Anti-interleukin-2 receptor antibodies-basiliximab and daclizumab-for the prevention of acute rejection in renal transplantation

Junichiro Sageshima, Gaetano Ciancio, Linda Chen, George W. Burke

Research output: Contribution to journalReview article

15 Citations (Scopus)

Abstract

The use of antibody induction after kidney transplantation has increased from 25% to 63% in the past decade and roughly one half of the induction agent used is anti-interleukin-2 receptor antibody (IL-2RA, ie, basiliximab or daclizumab). When combined with calcineurin inhibitor (CNI)-based immunosuppression, IL-2RAs have been shown to reduce the incidence of acute rejection, one of the predictors of poor graft survival, without increasing risks of infections and malignancies in kidney transplantation. For low-immunological-risk patients, IL-2RAs, as compared with lymphocyte-depleting antibodies, are equally efficacious and have better safety profiles. For high-risk patients, however, IL-2RAs may be inferior to lymphocyte-depleting antibodies for the prophylaxis of acute rejection. In an effort to reduce toxicities of other immunosuppressive medications without increasing the risk of acute rejection and chronic graft loss, IL-2RAs have often been combined with steroid- and CNI-sparing immunosuppression protocols. More data support the benefits of early steroid withdrawal with IL-2RA in low-risk patients, but preferred induction therapy for high-risk patients has yet to be determined. Although CNI-sparing protocols with IL-2RA may preserve renal function and improve long-term survival in selected patients, further studies are needed to identify those who benefit most from this strategy.

Original languageEnglish (US)
Pages (from-to)319-336
Number of pages18
JournalBiologics: Targets and Therapy
Volume3
DOIs
StatePublished - Jan 1 2009
Externally publishedYes

Fingerprint

Interleukin-2 Receptors
Kidney Transplantation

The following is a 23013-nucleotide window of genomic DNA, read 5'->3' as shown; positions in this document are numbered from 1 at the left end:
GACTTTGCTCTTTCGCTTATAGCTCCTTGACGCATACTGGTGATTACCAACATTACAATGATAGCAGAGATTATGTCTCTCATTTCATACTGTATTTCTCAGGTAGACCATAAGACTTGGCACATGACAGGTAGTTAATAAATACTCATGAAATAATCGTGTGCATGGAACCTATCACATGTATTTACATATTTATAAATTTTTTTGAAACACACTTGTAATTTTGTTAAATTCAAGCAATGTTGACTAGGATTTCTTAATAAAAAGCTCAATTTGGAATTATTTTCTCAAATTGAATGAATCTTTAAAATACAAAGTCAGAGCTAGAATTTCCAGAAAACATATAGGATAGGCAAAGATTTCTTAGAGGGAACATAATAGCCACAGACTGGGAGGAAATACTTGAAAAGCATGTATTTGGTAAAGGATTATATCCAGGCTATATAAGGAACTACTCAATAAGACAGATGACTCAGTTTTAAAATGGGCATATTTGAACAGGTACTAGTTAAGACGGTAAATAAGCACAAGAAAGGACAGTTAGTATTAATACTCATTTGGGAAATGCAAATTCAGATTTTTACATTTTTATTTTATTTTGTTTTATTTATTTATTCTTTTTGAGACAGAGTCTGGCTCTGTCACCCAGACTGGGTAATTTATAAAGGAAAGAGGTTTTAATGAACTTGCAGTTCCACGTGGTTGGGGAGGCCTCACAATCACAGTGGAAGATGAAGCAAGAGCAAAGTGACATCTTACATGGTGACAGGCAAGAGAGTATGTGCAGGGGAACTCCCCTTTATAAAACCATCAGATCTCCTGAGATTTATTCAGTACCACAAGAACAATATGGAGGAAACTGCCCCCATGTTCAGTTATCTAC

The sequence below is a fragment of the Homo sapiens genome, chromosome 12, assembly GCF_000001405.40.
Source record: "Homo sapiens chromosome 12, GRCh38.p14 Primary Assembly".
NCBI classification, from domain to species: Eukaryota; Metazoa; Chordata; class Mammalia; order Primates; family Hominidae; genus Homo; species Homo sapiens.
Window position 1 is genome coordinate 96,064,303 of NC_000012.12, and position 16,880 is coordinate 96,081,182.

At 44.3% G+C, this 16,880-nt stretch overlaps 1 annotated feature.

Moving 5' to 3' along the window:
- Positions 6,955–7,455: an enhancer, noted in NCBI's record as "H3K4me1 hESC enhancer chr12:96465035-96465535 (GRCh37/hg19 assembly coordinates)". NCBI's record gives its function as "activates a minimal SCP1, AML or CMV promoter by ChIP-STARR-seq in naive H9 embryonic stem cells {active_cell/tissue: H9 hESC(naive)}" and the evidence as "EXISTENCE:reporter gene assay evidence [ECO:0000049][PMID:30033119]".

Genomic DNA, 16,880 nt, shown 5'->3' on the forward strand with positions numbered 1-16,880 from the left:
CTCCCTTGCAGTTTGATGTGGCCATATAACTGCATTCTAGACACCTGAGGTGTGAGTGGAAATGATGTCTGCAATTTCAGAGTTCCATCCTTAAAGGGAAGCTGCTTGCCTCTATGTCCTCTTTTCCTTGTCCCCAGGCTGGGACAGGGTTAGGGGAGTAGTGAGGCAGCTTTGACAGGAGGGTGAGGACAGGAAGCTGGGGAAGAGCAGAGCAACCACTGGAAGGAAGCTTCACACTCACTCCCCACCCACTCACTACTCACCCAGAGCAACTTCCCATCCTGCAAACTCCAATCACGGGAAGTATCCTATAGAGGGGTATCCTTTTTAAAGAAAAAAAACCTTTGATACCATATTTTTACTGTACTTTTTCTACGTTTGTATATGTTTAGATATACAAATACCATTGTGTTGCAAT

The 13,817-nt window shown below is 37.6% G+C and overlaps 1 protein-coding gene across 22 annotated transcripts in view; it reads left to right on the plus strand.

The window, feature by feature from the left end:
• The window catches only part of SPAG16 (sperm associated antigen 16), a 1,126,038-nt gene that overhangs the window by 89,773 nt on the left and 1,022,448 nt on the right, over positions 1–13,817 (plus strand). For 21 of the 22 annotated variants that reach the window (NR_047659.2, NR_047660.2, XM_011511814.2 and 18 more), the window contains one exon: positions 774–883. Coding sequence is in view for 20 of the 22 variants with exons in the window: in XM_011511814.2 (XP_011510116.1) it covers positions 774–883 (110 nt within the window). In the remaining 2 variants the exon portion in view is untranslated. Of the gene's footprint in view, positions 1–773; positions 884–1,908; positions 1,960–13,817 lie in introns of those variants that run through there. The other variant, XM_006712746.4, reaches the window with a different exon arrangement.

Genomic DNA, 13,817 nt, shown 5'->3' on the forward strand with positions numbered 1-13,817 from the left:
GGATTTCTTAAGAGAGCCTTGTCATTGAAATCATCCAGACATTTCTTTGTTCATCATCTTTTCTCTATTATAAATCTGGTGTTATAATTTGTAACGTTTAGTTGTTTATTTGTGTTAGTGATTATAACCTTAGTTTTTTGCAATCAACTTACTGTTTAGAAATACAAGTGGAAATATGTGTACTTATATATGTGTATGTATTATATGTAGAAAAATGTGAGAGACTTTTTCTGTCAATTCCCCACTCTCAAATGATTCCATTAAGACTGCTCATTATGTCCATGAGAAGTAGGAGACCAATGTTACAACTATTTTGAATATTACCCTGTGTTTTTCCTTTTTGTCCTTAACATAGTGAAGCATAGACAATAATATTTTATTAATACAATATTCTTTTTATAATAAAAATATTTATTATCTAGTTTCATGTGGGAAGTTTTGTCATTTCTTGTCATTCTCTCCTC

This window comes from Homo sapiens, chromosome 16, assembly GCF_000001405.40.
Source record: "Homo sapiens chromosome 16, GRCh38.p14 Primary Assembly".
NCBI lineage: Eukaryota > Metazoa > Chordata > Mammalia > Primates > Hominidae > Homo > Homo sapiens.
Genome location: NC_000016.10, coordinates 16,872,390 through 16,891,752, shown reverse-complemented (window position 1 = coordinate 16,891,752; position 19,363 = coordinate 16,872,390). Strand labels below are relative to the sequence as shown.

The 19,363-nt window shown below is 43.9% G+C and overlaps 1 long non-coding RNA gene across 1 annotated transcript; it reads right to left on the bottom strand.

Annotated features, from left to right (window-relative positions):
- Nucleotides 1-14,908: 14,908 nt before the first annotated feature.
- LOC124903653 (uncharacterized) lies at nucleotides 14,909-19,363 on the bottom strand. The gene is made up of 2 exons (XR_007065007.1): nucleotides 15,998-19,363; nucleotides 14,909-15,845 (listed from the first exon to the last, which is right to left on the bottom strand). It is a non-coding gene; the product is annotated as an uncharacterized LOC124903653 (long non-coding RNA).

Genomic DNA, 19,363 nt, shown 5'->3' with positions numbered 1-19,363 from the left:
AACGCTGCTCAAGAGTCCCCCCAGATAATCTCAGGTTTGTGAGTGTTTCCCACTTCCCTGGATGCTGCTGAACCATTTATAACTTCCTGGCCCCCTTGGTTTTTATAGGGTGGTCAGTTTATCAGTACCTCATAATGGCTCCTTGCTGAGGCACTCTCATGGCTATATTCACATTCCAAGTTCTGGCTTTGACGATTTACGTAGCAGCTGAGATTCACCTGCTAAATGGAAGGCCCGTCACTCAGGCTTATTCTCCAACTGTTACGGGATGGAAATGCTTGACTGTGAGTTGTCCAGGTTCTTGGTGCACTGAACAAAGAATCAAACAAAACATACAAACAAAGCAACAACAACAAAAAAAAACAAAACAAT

Antibodies
Immunosuppression
Steroids
Lymphocytes
Graft Rejection
Graft Survival
Immunosuppressive Agents
daclizumab
basiliximab
Kidney
Safety
Survival
Incidence
Infection
Calcineurin Inhibitors
Neoplasms

Keywords

  • Basiliximab
  • Daclizumab
  • Interleukin-2 receptor antagonist
  • Kidney transplantation
  • Monoclonal antibody

ASJC Scopus subject areas

  • Immunology and Allergy
  • Rheumatology
  • Oncology
  • Gastroenterology
  • Pharmacology (medical)

Cite this

Anti-interleukin-2 receptor antibodies-basiliximab and daclizumab-for the prevention of acute rejection in renal transplantation. / Sageshima, Junichiro; Ciancio, Gaetano; Chen, Linda; Burke, George W.

In: Biologics: Targets and Therapy, Vol. 3, 01.01.2009, p. 319-336.

Research output: Contribution to journalReview article

@article{24322d1534124e468c5186ec06980c95,
title = "Anti-interleukin-2 receptor antibodies-basiliximab and daclizumab-for the prevention of acute rejection in renal transplantation",
abstract = "The use of antibody induction after kidney transplantation has increased from 25{\%} to 63{\%} in the past decade and roughly one half of the induction agent used is anti-interleukin-2 receptor antibody (IL-2RA, ie, basiliximab or daclizumab). When combined with calcineurin inhibitor (CNI)-based immunosuppression, IL-2RAs have been shown to reduce the incidence of acute rejection, one of the predictors of poor graft survival, without increasing risks of infections and malignancies in kidney transplantation. For low-immunological-risk patients, IL-2RAs, as compared with lymphocyte-depleting antibodies, are equally efficacious and have better safety profiles. For high-risk patients, however, IL-2RAs may be inferior to lymphocyte-depleting antibodies for the prophylaxis of acute rejection. In an effort to reduce toxicities of other immunosuppressive medications without increasing the risk of acute rejection and chronic graft loss, IL-2RAs have often been combined with steroid- and CNI-sparing immunosuppression protocols. More data support the benefits of early steroid withdrawal with IL-2RA in low-risk patients, but preferred induction therapy for high-risk patients has yet to be determined. Although CNI-sparing protocols with IL-2RA may preserve renal function and improve long-term survival in selected patients, further studies are needed to identify those who benefit most from this strategy.",